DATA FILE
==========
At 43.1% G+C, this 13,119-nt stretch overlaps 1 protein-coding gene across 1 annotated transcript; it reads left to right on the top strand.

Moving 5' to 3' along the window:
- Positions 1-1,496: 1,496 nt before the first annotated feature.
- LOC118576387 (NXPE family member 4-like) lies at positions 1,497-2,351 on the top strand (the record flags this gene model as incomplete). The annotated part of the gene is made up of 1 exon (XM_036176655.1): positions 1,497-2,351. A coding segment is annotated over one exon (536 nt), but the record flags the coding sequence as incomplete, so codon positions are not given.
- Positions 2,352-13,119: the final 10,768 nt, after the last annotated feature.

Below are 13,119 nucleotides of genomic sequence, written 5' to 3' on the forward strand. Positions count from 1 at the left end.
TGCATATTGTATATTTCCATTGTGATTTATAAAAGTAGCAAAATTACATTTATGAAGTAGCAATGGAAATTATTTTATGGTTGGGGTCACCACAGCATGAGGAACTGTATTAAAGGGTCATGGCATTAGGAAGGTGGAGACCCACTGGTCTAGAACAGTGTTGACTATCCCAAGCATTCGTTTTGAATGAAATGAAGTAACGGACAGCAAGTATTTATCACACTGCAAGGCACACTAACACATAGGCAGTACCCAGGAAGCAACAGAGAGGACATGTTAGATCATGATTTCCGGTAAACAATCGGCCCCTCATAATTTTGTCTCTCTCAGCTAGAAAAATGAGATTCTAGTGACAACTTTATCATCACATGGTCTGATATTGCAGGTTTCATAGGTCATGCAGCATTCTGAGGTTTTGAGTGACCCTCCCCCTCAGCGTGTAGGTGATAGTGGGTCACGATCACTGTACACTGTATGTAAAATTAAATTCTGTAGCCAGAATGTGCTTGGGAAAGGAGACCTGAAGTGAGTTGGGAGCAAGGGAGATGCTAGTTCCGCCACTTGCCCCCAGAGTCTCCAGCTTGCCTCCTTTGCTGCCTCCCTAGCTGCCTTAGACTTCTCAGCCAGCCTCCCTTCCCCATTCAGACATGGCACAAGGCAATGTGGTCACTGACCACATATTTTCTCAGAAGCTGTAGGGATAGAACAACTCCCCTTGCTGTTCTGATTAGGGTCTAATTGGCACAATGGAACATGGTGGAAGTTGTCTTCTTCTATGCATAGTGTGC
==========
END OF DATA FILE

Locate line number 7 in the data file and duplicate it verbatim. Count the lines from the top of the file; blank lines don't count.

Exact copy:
TGCATATTGTATATTTCCATTGTGATTTATAAAAGTAGCAAAATTACATTTATGAAGTAGCAATGGAAATTATTTTATGGTTGGGGTCACCACAGCATGAGGAACTGTATTAAAGGGTCATGGCATTAGGAAGGTGGAGACCCACTGGTCTAGAACAGTGTTGACTATCCCAAGCATTCGTTTTGAATGAAATGAAGTAACGGACAGCAAGTATTTATCACACTGCAAGGCACACTAACACATAGGCAGTACCCAGGAAGCAACAGAGAGGACATGTTAGATCATGATTTCCGGTAAACAATCGGCCCCTCATAATTTTGTCTCTCTCAGCTAGAAAAATGAGATTCTAGTGACAACTTTATCATCACATGGTCTGATATTGCAGGTTTCATAGGTCATGCAGCATTCTGAGGTTTTGAGTGACCCTCCCCCTCAGCGTGTAGGTGATAGTGGGTCACGATCACTGTACACTGTATGTAAAATTAAATTCTGTAGCCAGAATGTGCTTGGGAAAGGAGACCTGAAGTGAGTTGGGAGCAAGGGAGATGCTAGTTCCGCCACTTGCCCCCAGAGTCTCCAGCTTGCCTCCTTTGCTGCCTCCCTAGCTGCCTTAGACTTCTCAGCCAGCCTCCCTTCCCCATTCAGACATGGCACAAGGCAATGTGGTCACTGACCACATATTTTCTCAGAAGCTGTAGGGATAGAACAACTCCCCTTGCTGTTCTGATTAGGGTCTAATTGGCACAATGGAACATGGTGGAAGTTGTCTTCTTCTATGCATAGTGTGC